Not only that, but the game attempts to force even more gameplay by hiding items in early levels that require powers earned in later ones to obtain. In an open game like Zelda or a cleverly designed title like Metroid, this backtracking is acceptable. However, Lords of Shadow‘s linear levels mean that when you return to a previous stage, you have to beat the entire thing from beginning to end again, just to get the item you came for. You can’t even return to the World Map once you obtain the item either, as your progress only saves at the very end. It’s a transparent and inexcusable attempt to bump up the running time, and when the game is already too long, it defies all logic as to what MercuryStream were thinking, unless it believes that game length automatically equals value for money (a shockingly poor misconception that we as gamers have unfortunately encouraged).
Add to all this a narrative that could be considered banal at best, and you have a recipe for a game that utterly fails to compel. It takes some doing to make me tired of Patrick Stewart’s voice, but after twelve loading screens full of overwrought, over-acted exposition that desperately tries to tell us how we should be feeling because the game itself doesn’t communicate any of its narrative concepts properly, I wanted one of my favorite actors to just shut up. If only the script made a lick of sense, or Gabriel acted as hateful and corrupted as the loading screens tell us he is, then the piss-poor story might have been enjoyable in some way. However, this isn’t the case.
It would be dishonest to say that the game never occasionally threatens to be exciting. A few standout boss fights, such as the Evil Butcher, the Grave Digger or the final battle, are pretty intense and rather fun. These are mere glimmering gems buried in mounds of turgid compost, however, and do little to heighten the overall dreariness of the adventure. It also has to be said that the game’s epilogue is fantastic, but all that does is make me miserable that the rest of the game wasn’t up to that standard.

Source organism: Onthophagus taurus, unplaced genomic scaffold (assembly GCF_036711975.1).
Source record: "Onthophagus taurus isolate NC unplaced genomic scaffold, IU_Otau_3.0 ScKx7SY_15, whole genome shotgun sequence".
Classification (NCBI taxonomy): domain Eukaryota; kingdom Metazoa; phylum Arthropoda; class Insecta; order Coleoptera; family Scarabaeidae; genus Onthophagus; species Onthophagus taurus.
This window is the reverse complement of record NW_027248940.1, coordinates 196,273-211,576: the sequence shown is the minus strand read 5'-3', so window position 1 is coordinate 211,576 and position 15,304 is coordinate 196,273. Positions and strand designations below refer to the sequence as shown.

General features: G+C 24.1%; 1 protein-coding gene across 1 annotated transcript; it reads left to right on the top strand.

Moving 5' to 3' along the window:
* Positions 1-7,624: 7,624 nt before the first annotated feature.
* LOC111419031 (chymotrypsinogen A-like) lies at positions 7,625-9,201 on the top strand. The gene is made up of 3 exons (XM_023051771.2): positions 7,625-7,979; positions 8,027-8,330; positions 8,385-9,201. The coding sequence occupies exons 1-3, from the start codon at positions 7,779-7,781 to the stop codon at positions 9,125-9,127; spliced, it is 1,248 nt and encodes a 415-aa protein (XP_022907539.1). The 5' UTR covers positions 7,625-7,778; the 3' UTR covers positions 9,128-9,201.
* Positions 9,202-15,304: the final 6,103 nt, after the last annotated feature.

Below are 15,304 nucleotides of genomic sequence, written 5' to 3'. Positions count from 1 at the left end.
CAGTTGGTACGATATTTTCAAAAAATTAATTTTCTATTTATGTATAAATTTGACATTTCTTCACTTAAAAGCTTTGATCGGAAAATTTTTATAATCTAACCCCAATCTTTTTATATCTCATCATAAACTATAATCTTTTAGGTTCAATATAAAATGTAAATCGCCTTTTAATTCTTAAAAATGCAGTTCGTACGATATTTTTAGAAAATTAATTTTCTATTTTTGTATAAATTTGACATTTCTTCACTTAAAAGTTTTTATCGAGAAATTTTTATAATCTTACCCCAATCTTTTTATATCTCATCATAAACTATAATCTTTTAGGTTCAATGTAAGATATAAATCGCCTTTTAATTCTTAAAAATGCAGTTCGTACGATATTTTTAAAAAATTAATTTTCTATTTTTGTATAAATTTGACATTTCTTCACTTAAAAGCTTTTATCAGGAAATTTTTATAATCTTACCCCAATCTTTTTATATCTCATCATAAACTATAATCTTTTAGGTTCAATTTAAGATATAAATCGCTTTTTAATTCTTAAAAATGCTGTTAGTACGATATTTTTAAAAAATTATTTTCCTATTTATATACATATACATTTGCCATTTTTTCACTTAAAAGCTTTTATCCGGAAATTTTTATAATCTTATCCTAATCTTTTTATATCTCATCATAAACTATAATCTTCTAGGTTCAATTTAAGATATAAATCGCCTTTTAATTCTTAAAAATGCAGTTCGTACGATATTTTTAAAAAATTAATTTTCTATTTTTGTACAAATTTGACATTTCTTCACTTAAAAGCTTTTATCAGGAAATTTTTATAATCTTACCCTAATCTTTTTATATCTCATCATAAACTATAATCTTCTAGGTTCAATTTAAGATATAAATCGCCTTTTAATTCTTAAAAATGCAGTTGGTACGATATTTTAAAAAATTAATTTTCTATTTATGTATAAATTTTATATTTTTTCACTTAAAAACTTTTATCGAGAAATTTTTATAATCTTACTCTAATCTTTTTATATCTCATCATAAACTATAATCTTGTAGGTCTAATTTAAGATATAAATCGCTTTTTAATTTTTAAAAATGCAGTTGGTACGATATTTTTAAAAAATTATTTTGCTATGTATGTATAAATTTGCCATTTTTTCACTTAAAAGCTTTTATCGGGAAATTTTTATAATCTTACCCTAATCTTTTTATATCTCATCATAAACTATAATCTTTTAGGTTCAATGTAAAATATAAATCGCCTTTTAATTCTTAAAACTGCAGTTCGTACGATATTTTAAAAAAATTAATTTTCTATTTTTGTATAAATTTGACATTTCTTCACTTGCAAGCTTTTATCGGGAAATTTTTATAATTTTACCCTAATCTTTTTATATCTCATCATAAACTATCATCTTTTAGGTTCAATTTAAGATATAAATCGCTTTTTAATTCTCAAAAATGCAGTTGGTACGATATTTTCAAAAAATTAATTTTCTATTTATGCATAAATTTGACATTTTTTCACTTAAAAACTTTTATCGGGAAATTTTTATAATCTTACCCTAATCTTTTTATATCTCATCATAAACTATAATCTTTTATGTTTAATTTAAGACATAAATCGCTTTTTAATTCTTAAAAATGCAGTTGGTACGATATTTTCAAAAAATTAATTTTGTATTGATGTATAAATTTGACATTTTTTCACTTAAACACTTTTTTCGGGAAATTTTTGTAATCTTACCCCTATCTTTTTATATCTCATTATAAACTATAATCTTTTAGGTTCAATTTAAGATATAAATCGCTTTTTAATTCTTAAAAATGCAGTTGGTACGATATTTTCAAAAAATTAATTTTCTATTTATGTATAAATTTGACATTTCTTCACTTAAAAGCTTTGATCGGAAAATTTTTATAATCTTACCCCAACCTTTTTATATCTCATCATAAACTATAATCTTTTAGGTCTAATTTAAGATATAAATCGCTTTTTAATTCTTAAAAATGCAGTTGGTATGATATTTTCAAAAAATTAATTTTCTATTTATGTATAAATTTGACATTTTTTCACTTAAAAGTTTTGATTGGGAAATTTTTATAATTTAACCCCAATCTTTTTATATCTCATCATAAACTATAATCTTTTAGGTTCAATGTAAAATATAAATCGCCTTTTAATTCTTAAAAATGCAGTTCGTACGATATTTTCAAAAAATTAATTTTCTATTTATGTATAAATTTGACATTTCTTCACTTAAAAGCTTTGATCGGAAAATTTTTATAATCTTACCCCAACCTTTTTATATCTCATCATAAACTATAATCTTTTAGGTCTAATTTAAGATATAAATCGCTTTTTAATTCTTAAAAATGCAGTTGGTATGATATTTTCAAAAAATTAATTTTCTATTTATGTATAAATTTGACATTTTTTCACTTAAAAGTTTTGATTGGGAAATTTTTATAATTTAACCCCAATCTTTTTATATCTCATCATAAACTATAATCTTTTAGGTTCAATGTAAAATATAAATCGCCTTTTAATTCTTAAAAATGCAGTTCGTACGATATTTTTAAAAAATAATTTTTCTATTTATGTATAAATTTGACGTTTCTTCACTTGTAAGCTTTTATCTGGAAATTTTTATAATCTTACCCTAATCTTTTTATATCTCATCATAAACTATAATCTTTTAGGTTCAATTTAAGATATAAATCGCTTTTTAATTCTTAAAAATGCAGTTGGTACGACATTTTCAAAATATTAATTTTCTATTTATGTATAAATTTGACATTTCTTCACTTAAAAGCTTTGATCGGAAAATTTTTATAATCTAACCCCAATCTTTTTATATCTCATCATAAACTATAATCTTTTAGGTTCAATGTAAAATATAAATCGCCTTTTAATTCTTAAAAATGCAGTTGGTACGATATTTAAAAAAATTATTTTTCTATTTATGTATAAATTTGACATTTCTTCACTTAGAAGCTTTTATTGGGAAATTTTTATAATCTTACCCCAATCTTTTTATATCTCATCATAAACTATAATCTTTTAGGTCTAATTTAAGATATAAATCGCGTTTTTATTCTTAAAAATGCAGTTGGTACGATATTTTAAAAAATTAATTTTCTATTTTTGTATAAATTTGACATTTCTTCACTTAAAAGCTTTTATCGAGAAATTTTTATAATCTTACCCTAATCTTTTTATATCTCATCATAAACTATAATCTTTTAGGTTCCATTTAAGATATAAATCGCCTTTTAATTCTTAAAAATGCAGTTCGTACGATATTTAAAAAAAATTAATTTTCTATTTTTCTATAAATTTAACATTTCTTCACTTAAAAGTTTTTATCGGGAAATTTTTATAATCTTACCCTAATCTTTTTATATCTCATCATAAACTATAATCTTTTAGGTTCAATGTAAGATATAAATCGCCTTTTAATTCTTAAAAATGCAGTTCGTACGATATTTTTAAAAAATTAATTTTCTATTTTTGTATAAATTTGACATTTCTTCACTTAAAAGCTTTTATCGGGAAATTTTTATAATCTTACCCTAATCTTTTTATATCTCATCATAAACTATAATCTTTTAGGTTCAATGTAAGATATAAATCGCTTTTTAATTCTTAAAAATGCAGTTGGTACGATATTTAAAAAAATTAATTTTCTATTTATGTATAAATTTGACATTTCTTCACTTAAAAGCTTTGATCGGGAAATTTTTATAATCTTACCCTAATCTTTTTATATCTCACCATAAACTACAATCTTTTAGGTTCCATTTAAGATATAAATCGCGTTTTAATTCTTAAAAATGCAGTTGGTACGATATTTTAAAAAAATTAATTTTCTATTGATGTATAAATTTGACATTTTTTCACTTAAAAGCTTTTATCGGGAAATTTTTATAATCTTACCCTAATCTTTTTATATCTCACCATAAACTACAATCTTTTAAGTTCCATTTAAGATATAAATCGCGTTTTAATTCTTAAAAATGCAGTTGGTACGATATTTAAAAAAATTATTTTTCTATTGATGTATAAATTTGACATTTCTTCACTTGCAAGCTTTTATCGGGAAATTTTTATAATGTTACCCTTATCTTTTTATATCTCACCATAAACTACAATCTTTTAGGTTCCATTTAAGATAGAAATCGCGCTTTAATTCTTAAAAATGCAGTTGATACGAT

At least the game’s visuals aren’t as dismal as the rest of it. Lords of Shadow is most definitely a pretty game, with some terrific animation and rather inspiring environments. Even the darker and more brooding levels manage to be vibrant and gorgeous to look at. The sound doesn’t hold up its end of the bargain, relying on generic sound effects and a generic soundtrack, but Robert Carlyle puts in a solid performance as the main character.
Castlevania: Lords of Shadow is fifteen hours of cobbled together gameplay that could be considered functional at best and worthless at worst. It’s a Frankenstein’s Monster of other peoples’ ideas, stitched together in a haphazard and clueless way, totally bereft of soul or meaning. The easily impressed may be fooled by the game’s undeniable production values and allow themselves to be tricked into thinking they’re playing a masterpiece, but if anything, this title is a poor man’s Dante’s Inferno. Depending on your outlook that may make it a hobo’s God of War.
Not only is the game completely unoriginal, it doesn’t even manage to be seamless and competent with its copying like an unoriginal game needs to be. There’s no justification for Lords of Shadow. It’s simply a second-rate title that might have been good a decade ago, but doesn’t need to exist in this day and age.
Score: 5.0 — Mediocre (5s are an exercise in apathy, neither Solid nor Liquid. Not exactly bad, but not very good either. Just a bit “meh,” really.)